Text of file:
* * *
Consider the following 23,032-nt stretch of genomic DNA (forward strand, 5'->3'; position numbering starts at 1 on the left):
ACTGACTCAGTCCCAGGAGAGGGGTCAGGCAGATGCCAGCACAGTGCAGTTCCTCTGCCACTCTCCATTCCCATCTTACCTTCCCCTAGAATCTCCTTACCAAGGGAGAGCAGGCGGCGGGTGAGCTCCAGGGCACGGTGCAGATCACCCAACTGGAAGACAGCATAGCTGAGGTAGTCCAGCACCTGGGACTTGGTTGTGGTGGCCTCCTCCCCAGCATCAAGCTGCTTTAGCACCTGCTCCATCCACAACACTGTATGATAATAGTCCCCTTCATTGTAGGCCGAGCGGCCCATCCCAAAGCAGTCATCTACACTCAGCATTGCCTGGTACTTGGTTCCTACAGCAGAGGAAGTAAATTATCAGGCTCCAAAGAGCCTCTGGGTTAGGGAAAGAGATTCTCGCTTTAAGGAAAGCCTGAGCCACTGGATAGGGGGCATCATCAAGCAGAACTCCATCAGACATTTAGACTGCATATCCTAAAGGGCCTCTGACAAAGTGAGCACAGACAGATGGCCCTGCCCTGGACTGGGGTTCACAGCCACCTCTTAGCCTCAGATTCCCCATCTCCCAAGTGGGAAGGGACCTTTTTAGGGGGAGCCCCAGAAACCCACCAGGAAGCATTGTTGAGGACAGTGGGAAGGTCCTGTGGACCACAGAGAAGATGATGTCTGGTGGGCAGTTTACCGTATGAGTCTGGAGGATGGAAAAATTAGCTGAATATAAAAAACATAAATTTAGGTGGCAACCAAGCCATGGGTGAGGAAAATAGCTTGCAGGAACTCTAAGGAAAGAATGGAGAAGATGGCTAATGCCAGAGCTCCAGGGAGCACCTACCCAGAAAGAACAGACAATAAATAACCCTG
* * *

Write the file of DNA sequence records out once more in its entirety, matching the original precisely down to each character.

Consider the following 23,032-nt stretch of genomic DNA (forward strand, 5'->3'; position numbering starts at 1 on the left):
ACTGACTCAGTCCCAGGAGAGGGGTCAGGCAGATGCCAGCACAGTGCAGTTCCTCTGCCACTCTCCATTCCCATCTTACCTTCCCCTAGAATCTCCTTACCAAGGGAGAGCAGGCGGCGGGTGAGCTCCAGGGCACGGTGCAGATCACCCAACTGGAAGACAGCATAGCTGAGGTAGTCCAGCACCTGGGACTTGGTTGTGGTGGCCTCCTCCCCAGCATCAAGCTGCTTTAGCACCTGCTCCATCCACAACACTGTATGATAATAGTCCCCTTCATTGTAGGCCGAGCGGCCCATCCCAAAGCAGTCATCTACACTCAGCATTGCCTGGTACTTGGTTCCTACAGCAGAGGAAGTAAATTATCAGGCTCCAAAGAGCCTCTGGGTTAGGGAAAGAGATTCTCGCTTTAAGGAAAGCCTGAGCCACTGGATAGGGGGCATCATCAAGCAGAACTCCATCAGACATTTAGACTGCATATCCTAAAGGGCCTCTGACAAAGTGAGCACAGACAGATGGCCCTGCCCTGGACTGGGGTTCACAGCCACCTCTTAGCCTCAGATTCCCCATCTCCCAAGTGGGAAGGGACCTTTTTAGGGGGAGCCCCAGAAACCCACCAGGAAGCATTGTTGAGGACAGTGGGAAGGTCCTGTGGACCACAGAGAAGATGATGTCTGGTGGGCAGTTTACCGTATGAGTCTGGAGGATGGAAAAATTAGCTGAATATAAAAAACATAAATTTAGGTGGCAACCAAGCCATGGGTGAGGAAAATAGCTTGCAGGAACTCTAAGGAAAGAATGGAGAAGATGGCTAATGCCAGAGCTCCAGGGAGCACCTACCCAGAAAGAACAGACAATAAATAACCCTG